There were a few things that intimidated me when I made the transition from journalism to ministry. Would I be able to teach the Bible with authority, honesty, and humility? Would I be able to preach in ways that glorifies the Lord and engages our souls? Would I be able to keep up with all the different committee meetings?
All of those questions gave me moments of pause and reflection and they still do. Yet, what intimidated me the most about entering ministry were none of those things. What intimidated me the most was praying in front of people, especially during worship.
The pastoral prayer intimidated me. I didn’t always know what to say. Growing up in the church, I remember pastors having long and beautiful prayers that were both powerful and deeply emotional. I didn’t know if I could do that. I didn’t know how to do it. Was there a proper way to pray as a pastor? Did it have to be a certain length? What if I didn’t cover everything? Would God not honor those prayers?
These were simply the questions of a nervous new intern and pastor starting out in ministry. If we were to be completely honest with ourselves I think we would admit we have all felt some of those same questions. Perhaps not the same exact ones, but I would imagine we have felt some sense of intimidation with prayer and the feeling of not always knowing what to say.
We know prayer is important for our spiritual development, yet we don’t always know what to do with that time. We may know prayer is a powerful and holy way we communicate with God, but we may struggle with coming up with the right words to say. As well, we may also know that a life in continual prayer is life changing, but we may not know what to pray for.
Prayer is important. It is as common to us in our familiarity with prayer as it is distant to us in how we understand it. Our lack of understanding prayer or knowing what to say or how to pray can lead to frustrations. In these frustrations, we begin to look around and say things like, “Why hasn’t God answered my prayers in a proper time?” We may get so frustrated with prayer, either by our own doubts of not knowing what to say or our belief that God must answer us in proper time, that we may give up praying all together.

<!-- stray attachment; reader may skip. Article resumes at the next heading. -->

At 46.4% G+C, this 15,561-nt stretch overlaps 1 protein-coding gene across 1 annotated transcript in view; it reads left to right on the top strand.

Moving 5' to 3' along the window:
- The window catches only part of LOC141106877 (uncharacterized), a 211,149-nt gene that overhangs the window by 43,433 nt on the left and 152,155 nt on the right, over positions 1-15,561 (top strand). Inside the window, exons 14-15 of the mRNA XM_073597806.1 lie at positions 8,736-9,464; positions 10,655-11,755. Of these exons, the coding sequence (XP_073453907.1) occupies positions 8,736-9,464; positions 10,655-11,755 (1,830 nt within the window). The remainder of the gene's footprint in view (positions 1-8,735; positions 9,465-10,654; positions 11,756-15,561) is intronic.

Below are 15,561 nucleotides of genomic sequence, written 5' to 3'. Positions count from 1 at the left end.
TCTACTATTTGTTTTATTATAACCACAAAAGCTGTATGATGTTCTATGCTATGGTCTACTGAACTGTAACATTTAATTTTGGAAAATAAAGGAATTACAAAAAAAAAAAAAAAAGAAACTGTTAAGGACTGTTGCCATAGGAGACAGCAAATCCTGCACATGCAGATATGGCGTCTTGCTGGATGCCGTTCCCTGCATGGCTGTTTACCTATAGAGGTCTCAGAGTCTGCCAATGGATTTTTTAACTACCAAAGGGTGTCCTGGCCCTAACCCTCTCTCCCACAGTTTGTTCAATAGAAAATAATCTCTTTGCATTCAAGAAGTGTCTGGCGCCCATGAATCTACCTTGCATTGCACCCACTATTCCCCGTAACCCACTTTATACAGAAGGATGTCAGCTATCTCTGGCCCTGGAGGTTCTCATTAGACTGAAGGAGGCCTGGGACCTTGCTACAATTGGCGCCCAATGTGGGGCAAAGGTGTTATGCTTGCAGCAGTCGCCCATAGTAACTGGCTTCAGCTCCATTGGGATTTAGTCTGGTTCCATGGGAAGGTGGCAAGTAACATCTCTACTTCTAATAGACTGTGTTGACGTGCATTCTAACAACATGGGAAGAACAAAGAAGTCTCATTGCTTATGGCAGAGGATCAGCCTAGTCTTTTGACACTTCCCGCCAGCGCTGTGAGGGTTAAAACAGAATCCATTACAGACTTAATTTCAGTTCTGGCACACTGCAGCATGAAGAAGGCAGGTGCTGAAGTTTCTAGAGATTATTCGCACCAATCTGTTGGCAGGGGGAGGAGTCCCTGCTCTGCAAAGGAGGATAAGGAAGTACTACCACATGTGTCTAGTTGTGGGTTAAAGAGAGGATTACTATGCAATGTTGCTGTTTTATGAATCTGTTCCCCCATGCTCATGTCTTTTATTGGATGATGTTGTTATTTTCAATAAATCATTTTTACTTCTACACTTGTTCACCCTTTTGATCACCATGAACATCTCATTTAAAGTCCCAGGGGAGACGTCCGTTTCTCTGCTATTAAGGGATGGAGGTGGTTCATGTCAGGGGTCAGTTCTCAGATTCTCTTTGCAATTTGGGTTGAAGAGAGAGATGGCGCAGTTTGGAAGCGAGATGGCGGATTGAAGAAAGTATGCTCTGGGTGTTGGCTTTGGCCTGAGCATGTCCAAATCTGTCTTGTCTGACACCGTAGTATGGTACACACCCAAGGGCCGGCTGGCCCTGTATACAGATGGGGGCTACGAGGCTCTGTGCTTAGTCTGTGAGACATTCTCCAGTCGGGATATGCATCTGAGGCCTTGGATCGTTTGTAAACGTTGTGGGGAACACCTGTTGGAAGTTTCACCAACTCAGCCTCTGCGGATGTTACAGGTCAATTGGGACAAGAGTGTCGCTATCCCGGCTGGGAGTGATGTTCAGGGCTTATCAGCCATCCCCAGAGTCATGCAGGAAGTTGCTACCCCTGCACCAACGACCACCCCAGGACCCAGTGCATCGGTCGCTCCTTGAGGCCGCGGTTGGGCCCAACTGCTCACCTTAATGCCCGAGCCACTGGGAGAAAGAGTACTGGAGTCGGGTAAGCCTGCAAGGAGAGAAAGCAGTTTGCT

No matter who we are we have felt some of these frustrations. The good news is I believe Jesus is speaking to us in these moments in our passage from Luke 11:9-13. What he tells us is that even when we don’t know what to say, or when we get frustrated to always keep praying. Jesus calls us to a prayerful life that keeps listening for God’s voice in our prayers and lives.
This teaching comes as Jesus concludes a section on prayer. From Luke 11:1 to 11:13, Luke describes Jesus’ teaching on prayer that begins with the Lord’s prayer and ends with these words of asking, seeking, and knocking. The Lord’s Prayer serves as a framework for prayer. The middle section about the persistent friend reminds us to always pray for the things that are on our hearts. This serves as the context when we come to this concluding section. When Jesus mentions the words “ask,” “seek,” and “knock,” he is giving us some guiding words that help us to be people who never stop praying.
Jesus says, “keep on asking, and you will receive what you ask for.” Asking involves bringing to the Lord our greatest need in the hopes that God will hear our prayer.
When we think of asking in prayer we may think this means going to God with our “wish list” of items. One of my favorite authors, Miroslav Volf, says we treat God like Santa Claus. We think all he does is fulfill our wishes. By this, we go to God with all those things we believe we need and then expect God to give us every good thing. For instance, “Dear God, please help me to find a new home and car,” or “Dear God, will you help my favorite team win tonight,” or “God, will you make me popular?” In asking, we go to God with a list of things we want fulfilled and act like God is at our disposal to do just that.
This is not what prayerful asking looks like. Prayerful asking is a deep experience where, with the help of the Holy Spirit, we tell the Lord our deepest need of our heart and lives. God already knows those things that we truly need or are on our hearts. In the asking, though, we lay these needs at the Father’s feet and ask that God will be there with us in those places of need, whether they are physical, emotional, or spiritual. It is a powerful and humbling act when we simply ask God to hear the needs of our heart and lives.